Subsea Vessel Ops Predicted to Grow Over Coming Years
Over the next five years Douglas-Westwood (DW) expect $122 billion (bn) to be spent on global subsea vessel operations – an increase of 64% compared to the previous five year period. This growth will be driven not only by volumes of work but also by the growing usage of higher-end vessels able to cope with increasingly harsh operating conditions and evolving customer requirements with regards to safety and operational efficiency.
Field development activities, including SURF installation and light/medium construction, will account for 40% of forecast expenditure. Given the prevalence of high value assets such as Reel-lay, Flex-lay and larger MSVs this segment is the most cost-intensive in the subsea vessel industry; accounting for just 35% of anticipated vessel days over the next five years. The field development market will enjoy the fastest growth profile driven primarily by continued pre-salt developments in Brazil, revitalized activity in the Gulf of Guinea and the emergence of East Africa, with these regions accounting for 48% of projected global spend. Longer term, pre-salt potential in the Gulf of Mexico, signaled by PEMEX’s recent Vasto prospect, could see the region become a major buyer of subsea vessel services.
The installation, repair & maintenance (IRM) of existing infrastructure will account for 42% of total vessel operational day requirements, the largest of all market segments. However, a tendency to use smaller vessels and long-term contracting leads to only 39% of projected spend. Unlike field development the IRM market is less associated with deepwater/subsea and is driven by conventional, shallow water infrastructure. Asia and North America will dominate global IRM requirements accounting for 46% of projected expenditure. The former in particular is becoming an increasingly attractive market to international contractors as local operators turn to more modern DSV/MSV assets to improve operational efficiency.
Construction of export pipelines and international trunklines, including supporting DSV and MSV activity, will account for 19% of projected spend over the period. Total volumes of activity are expected to be sustained at around current levels with the Middle East and Asia retaining a combined 66% share of the market. Geopolitical uncertainty in Europe is currently threatening the viability of high profile trunklines such as Gazprom’s South Stream project which could impact anticipated demand for both dedicated pipe layers and support vessels.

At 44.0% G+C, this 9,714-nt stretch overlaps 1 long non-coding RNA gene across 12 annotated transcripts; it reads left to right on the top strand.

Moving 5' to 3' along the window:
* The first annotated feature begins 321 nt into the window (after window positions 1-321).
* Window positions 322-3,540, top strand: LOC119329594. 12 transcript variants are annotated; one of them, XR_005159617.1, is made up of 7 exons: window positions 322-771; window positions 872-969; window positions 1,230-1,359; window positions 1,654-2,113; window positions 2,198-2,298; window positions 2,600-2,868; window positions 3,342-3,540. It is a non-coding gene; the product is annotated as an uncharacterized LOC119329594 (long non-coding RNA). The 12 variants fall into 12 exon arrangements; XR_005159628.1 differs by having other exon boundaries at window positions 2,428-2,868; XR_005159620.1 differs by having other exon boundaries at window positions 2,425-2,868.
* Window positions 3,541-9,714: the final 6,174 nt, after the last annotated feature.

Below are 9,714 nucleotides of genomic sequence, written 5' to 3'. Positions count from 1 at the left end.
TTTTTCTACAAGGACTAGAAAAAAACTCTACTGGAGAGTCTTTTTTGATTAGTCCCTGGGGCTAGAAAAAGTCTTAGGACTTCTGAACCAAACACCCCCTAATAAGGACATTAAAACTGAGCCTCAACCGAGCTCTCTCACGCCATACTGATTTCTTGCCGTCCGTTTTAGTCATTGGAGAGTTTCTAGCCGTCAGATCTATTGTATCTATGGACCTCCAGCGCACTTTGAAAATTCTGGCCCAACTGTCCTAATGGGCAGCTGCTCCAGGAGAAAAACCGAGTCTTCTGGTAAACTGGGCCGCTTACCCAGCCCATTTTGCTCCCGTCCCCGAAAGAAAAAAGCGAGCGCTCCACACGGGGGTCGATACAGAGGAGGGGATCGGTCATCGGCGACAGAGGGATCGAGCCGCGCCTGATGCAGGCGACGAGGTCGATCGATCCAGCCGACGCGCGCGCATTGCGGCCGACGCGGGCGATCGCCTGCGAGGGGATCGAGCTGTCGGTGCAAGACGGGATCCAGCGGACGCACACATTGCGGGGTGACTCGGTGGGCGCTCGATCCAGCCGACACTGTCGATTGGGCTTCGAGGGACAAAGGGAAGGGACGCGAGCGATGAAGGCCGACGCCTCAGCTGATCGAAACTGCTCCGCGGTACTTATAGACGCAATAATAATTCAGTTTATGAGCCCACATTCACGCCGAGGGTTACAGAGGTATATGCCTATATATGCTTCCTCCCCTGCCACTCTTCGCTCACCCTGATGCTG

Subsea well intervention is the smallest market segment covered in DW’s definition of subsea vessel services, accounting for just 5% of forecast spend. Aimed at providing a cost competitive means of improving productivity from ageing subsea wells, this had previously been seen as a game changer for the subsea market but a hesitance to adopt new technology by operators has seen subsea well intervention fall out of focus in recent years, a fact compounded by Total’s recent cancellation of a contract with Aker Oilfield Services in June 2014. Therefore DW expect limited growth in this segment with activity continuing to be focused in the North Sea where a combination of ageing well stocks and falling well productivity and relatively shallow waters provide the biggest incentive to the local E&P community.
Africa will remain a strong contributor towards subsea vessel demand, accounting for 16% of the global vessel operations expenditure at $19.8bn over the 2015-2019 period. The significant increase in expenditure from the preceding five years is due to higher vessel specification requirements as deeper water activities increase. Vessel demand is also anticipated to increase by 57% from the 2010-2014 period. Projects in countries such as Mozambique and Tanzania will contribute to regional spending.
The majority of subsea developments in Asia are located in shallow waters but this is expected to move continuously towards water depths beyond 1,000m over the next five years. Deepwater developments are driven by projects such as Cheveron’s Gandang, Gehem and Gendalo fields, Reliance Industries M-1 and Shell’s Kamunsu East. Both Malaysia and India are expected to account for the largest field development-related vessel demand in Asia over 2015-2019.
Subsea vessel demand in the region will be largely driven by shallow water LNG developments in Western Australia from fields in the Bonaporte, Browse and Canarvon basins. Vessel requirement is also anticipated to increase by 54% as compared to the 2010-2014 period. Field development will account for the largest requirement in the region follow by IRM. Subsea trees in deeper waters are expected to be installed towards the end of the forecast period on the Great Gorgon and Scarborough projects.
Eastern Europe & FSU
The majority of EE&FSU regional developments are shallow water-focused with increasing deepwater projects coming online through the forecast period in the Caspian Sea. The majority of regional expenditure is associated with pipe laying and pipeline support vessel activities due to large pipeline installation projects in Azerbaijan and Russia. Vessel demand is anticipated to be approximately 22,000 days over the forecast period.